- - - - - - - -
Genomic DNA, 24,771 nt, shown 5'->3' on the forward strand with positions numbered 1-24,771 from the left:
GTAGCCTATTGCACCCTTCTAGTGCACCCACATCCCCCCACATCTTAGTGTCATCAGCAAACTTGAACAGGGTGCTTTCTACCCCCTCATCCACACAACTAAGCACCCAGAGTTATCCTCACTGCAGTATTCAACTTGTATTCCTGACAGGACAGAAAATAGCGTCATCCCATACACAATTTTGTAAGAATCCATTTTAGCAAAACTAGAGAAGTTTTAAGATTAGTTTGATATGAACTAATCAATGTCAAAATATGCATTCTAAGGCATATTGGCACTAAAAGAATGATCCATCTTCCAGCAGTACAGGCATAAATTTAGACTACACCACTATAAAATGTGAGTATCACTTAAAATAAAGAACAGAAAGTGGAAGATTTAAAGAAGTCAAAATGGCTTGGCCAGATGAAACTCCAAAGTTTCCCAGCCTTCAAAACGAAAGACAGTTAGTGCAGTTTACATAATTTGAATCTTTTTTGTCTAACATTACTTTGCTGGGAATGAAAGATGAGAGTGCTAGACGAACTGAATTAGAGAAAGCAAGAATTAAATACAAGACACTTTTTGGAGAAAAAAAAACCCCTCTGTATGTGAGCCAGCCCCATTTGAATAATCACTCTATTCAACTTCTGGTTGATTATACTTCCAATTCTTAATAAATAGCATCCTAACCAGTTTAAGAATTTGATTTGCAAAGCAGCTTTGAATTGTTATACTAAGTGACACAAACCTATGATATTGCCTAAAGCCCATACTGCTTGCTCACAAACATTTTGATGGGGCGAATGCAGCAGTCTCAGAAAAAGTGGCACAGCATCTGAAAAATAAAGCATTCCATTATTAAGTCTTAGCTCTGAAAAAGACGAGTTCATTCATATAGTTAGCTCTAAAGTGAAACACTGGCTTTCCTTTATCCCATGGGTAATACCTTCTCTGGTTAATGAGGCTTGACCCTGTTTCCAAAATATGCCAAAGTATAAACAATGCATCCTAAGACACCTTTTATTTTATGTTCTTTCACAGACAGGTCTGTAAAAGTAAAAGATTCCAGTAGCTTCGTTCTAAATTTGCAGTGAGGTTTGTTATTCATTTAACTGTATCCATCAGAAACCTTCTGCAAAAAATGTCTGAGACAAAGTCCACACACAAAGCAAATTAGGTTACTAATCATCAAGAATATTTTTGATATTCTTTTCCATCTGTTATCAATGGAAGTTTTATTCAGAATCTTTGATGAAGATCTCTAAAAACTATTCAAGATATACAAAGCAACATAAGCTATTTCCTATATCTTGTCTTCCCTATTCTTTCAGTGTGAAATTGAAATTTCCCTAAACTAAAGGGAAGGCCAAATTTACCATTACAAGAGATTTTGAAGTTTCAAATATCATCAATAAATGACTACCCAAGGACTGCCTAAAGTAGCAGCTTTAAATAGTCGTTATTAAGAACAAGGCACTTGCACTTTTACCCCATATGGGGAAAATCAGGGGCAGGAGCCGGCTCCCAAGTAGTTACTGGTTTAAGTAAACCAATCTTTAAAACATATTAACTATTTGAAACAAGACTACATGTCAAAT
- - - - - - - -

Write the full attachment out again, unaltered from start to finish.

Genomic DNA, 24,771 nt, shown 5'->3' on the forward strand with positions numbered 1-24,771 from the left:
GTAGCCTATTGCACCCTTCTAGTGCACCCACATCCCCCCACATCTTAGTGTCATCAGCAAACTTGAACAGGGTGCTTTCTACCCCCTCATCCACACAACTAAGCACCCAGAGTTATCCTCACTGCAGTATTCAACTTGTATTCCTGACAGGACAGAAAATAGCGTCATCCCATACACAATTTTGTAAGAATCCATTTTAGCAAAACTAGAGAAGTTTTAAGATTAGTTTGATATGAACTAATCAATGTCAAAATATGCATTCTAAGGCATATTGGCACTAAAAGAATGATCCATCTTCCAGCAGTACAGGCATAAATTTAGACTACACCACTATAAAATGTGAGTATCACTTAAAATAAAGAACAGAAAGTGGAAGATTTAAAGAAGTCAAAATGGCTTGGCCAGATGAAACTCCAAAGTTTCCCAGCCTTCAAAACGAAAGACAGTTAGTGCAGTTTACATAATTTGAATCTTTTTTGTCTAACATTACTTTGCTGGGAATGAAAGATGAGAGTGCTAGACGAACTGAATTAGAGAAAGCAAGAATTAAATACAAGACACTTTTTGGAGAAAAAAAAACCCCTCTGTATGTGAGCCAGCCCCATTTGAATAATCACTCTATTCAACTTCTGGTTGATTATACTTCCAATTCTTAATAAATAGCATCCTAACCAGTTTAAGAATTTGATTTGCAAAGCAGCTTTGAATTGTTATACTAAGTGACACAAACCTATGATATTGCCTAAAGCCCATACTGCTTGCTCACAAACATTTTGATGGGGCGAATGCAGCAGTCTCAGAAAAAGTGGCACAGCATCTGAAAAATAAAGCATTCCATTATTAAGTCTTAGCTCTGAAAAAGACGAGTTCATTCATATAGTTAGCTCTAAAGTGAAACACTGGCTTTCCTTTATCCCATGGGTAATACCTTCTCTGGTTAATGAGGCTTGACCCTGTTTCCAAAATATGCCAAAGTATAAACAATGCATCCTAAGACACCTTTTATTTTATGTTCTTTCACAGACAGGTCTGTAAAAGTAAAAGATTCCAGTAGCTTCGTTCTAAATTTGCAGTGAGGTTTGTTATTCATTTAACTGTATCCATCAGAAACCTTCTGCAAAAAATGTCTGAGACAAAGTCCACACACAAAGCAAATTAGGTTACTAATCATCAAGAATATTTTTGATATTCTTTTCCATCTGTTATCAATGGAAGTTTTATTCAGAATCTTTGATGAAGATCTCTAAAAACTATTCAAGATATACAAAGCAACATAAGCTATTTCCTATATCTTGTCTTCCCTATTCTTTCAGTGTGAAATTGAAATTTCCCTAAACTAAAGGGAAGGCCAAATTTACCATTACAAGAGATTTTGAAGTTTCAAATATCATCAATAAATGACTACCCAAGGACTGCCTAAAGTAGCAGCTTTAAATAGTCGTTATTAAGAACAAGGCACTTGCACTTTTACCCCATATGGGGAAAATCAGGGGCAGGAGCCGGCTCCCAAGTAGTTACTGGTTTAAGTAAACCAATCTTTAAAACATATTAACTATTTGAAACAAGACTACATGTCAAAT